If any neighbours would like to arrange a time for me to pop by to discuss any of this, do get in touch as above and I’d be happy to meet.
Aldi replies - and wants to meet
14/03/2018 17:24:00.......Posted by Mario Creatura
At the start of the month we wrote to the CEO of Aldi UK to see if he would be willing to help fix the intolerable gridlock outside their very popular Coulsdon store.
We're grateful that he replied very swiftly which you can read here.
We're in the process of trying to agree a meeting time for both Aldi, Council Officers, Councillors and TfL.
The saga with the Coulsdon Town toilet continues
07/03/2018 09:30:00.......Posted by Mario Creatura
I've just been informed that the Council's Neighbourhood Safety Manager met with their contractors last week and they are in the process of ordering the replacement parts for the broken toilet door. These will hopefully be in by early next week and I'm told the Council will have the toilets open as soon as possible.
The Neighbourhood Safety South team are due to start some local engagement activities with businesses and residents. They are essentially looking to see if anyone can provide them with information as to whom may be responsible for vandalising of the toilet. It does seem rather coincidental that the same type of damage appears to occur on a semi regular basis. Hopefully this work will bear fruit and the Council can work with the SNT to stop the vandalism permanently.
The emergency button inside the WC isn't working at present. The Council accepts the delay on fixing this is not good enough and has resolved to do their best to speed maintenance up.
I've sent in several additional questions (including the potential use of camera's) and I'm told I'll receive a response in the near future.
Traffic around Howard Primary School
04/03/2018 20:59:00.......Posted by Mario Creatura
A while ago we visited Southbridge Road to introduce ourselves as the Conservative candidates for Croydon Town Centre – Fairfield Ward in the local council elections in May 2018.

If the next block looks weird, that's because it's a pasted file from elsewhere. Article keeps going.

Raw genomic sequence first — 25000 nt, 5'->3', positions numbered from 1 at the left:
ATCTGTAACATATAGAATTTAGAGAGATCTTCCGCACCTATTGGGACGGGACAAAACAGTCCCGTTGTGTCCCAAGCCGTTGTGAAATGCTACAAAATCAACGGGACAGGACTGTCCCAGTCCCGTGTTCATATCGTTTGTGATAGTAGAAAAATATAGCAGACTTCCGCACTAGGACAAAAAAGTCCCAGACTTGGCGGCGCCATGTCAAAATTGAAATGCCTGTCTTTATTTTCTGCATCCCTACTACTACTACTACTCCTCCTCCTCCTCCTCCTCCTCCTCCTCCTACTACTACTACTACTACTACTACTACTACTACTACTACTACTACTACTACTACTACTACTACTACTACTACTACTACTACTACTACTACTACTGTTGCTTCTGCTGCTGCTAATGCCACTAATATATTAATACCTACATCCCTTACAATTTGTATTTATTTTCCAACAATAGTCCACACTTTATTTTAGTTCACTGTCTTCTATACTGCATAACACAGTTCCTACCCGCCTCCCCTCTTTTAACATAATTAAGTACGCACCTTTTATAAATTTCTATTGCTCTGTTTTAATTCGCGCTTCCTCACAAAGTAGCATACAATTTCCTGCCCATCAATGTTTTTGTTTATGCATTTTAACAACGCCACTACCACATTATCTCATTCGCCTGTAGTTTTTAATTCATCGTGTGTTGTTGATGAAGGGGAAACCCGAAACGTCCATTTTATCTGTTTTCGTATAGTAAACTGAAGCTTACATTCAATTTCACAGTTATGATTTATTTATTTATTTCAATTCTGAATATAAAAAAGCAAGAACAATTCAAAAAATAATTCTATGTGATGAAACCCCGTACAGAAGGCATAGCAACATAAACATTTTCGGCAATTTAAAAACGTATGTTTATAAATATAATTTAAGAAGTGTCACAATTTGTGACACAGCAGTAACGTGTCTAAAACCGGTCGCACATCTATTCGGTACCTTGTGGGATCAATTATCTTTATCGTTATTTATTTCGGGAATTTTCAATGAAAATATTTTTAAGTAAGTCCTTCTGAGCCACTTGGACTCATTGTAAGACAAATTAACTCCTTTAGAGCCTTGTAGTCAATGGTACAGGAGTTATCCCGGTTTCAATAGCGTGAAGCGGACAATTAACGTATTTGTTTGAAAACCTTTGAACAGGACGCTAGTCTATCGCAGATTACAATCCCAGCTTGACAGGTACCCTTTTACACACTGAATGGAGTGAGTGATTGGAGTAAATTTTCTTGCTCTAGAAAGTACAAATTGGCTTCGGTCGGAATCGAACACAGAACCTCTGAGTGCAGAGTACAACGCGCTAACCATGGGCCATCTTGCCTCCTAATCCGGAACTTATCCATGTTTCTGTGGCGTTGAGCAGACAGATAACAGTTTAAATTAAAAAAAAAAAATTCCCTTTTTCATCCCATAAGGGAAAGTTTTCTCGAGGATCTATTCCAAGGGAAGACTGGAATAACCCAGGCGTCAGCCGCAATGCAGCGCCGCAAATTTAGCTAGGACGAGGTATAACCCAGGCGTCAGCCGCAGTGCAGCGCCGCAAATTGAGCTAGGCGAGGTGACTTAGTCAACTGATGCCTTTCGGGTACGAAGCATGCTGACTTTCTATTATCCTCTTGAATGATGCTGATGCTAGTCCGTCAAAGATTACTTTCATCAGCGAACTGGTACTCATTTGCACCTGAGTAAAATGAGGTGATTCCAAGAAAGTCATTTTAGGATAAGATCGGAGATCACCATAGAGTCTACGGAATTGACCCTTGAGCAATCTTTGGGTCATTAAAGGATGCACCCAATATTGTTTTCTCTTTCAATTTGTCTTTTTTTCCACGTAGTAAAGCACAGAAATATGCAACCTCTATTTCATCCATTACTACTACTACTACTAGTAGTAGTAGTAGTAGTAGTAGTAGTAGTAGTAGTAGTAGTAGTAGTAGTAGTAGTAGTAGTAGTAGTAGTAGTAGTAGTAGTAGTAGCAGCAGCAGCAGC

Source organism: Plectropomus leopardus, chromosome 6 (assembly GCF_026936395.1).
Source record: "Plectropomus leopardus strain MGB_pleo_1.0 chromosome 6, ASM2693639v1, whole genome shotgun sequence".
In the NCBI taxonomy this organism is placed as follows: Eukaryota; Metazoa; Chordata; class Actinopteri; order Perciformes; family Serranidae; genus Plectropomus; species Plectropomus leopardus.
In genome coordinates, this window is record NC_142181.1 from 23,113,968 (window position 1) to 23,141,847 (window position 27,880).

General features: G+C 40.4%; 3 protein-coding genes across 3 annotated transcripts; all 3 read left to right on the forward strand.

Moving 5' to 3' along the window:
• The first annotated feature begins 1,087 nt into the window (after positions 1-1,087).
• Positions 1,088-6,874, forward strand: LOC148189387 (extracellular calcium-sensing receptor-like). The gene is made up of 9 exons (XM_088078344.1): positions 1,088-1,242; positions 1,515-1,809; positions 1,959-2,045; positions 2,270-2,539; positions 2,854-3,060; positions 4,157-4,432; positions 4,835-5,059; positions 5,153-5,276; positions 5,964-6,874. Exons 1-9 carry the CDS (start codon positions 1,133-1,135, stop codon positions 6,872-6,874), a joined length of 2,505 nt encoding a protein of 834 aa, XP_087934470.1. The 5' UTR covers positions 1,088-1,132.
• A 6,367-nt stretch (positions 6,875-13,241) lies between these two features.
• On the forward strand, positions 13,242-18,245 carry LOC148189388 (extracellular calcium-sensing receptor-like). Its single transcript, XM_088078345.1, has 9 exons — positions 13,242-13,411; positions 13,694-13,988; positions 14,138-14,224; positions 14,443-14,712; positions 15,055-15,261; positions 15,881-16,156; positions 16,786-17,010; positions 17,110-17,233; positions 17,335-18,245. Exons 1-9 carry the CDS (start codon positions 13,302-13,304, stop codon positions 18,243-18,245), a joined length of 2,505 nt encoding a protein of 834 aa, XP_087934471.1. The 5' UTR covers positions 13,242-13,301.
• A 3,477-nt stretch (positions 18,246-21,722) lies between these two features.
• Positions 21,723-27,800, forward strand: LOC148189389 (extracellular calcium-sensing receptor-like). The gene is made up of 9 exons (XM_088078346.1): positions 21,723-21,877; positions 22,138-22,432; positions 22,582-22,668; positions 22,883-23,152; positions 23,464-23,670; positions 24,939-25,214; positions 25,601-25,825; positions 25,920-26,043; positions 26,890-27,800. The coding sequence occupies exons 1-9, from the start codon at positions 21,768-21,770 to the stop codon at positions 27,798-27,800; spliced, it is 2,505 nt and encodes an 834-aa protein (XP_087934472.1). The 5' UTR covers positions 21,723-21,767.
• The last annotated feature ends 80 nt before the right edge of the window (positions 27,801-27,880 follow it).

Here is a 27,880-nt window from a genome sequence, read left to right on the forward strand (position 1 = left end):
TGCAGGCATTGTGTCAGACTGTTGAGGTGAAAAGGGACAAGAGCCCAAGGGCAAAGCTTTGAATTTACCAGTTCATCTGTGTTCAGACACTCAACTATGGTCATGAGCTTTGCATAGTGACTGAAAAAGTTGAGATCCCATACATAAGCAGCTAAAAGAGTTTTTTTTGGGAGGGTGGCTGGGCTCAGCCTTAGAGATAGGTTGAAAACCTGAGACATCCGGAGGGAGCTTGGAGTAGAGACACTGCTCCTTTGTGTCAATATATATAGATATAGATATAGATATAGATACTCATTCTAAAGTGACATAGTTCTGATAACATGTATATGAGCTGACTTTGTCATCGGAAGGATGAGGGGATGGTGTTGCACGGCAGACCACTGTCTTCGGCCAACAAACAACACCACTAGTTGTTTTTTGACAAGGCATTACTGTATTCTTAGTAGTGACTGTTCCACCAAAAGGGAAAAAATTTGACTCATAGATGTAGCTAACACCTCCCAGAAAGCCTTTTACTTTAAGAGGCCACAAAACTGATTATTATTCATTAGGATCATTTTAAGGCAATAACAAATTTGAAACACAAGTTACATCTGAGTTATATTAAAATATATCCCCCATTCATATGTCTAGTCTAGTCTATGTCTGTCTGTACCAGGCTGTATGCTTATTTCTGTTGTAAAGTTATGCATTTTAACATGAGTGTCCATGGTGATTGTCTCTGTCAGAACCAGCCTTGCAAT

During our visit some residents nformed us that they were concerned about the traffic management/road layout around Howard Primary School due to difficulties in crossing the road and the knock on effect of the safety of school children.
We have been working with council officers on this issue to try to help deal with some of the concerns.
Council officers have stated that requests for road safety measures around school sites are usually dealt with through the school travel plan process, where schools can identify the problems and issues faced by their pupils and parents concerning highway safety on their journeys to school and present them in a clear format called the travel plan document.
This process enables funding to be secured for the investigation and development of suitable safety measures and solutions where appropriate. However, at the present time difficulties crossing the roads around Howard Primary School have not been mentioned in the schools current travel plan.
Council officers have stated that it would be useful to understand further the details of residents' concerns. For information, they have stated that a zebra crossing has recently been introduced on Bramley Hill near to its junction with Southbridge Road and a further one is planned later this year on Warham Road near to Nottingham Road.
Clive Whittle, one of the senior engineers has offered for residents to contact him directly with any concerns so that they can be discussed further. His contact details are Clive.Whittle@Croydon.gov.uk.
I hope this reassures residents that the issue is being managed, if you have any other questions about this or your local area, specifically that the council can deal with then please don’t hesitate to contact us.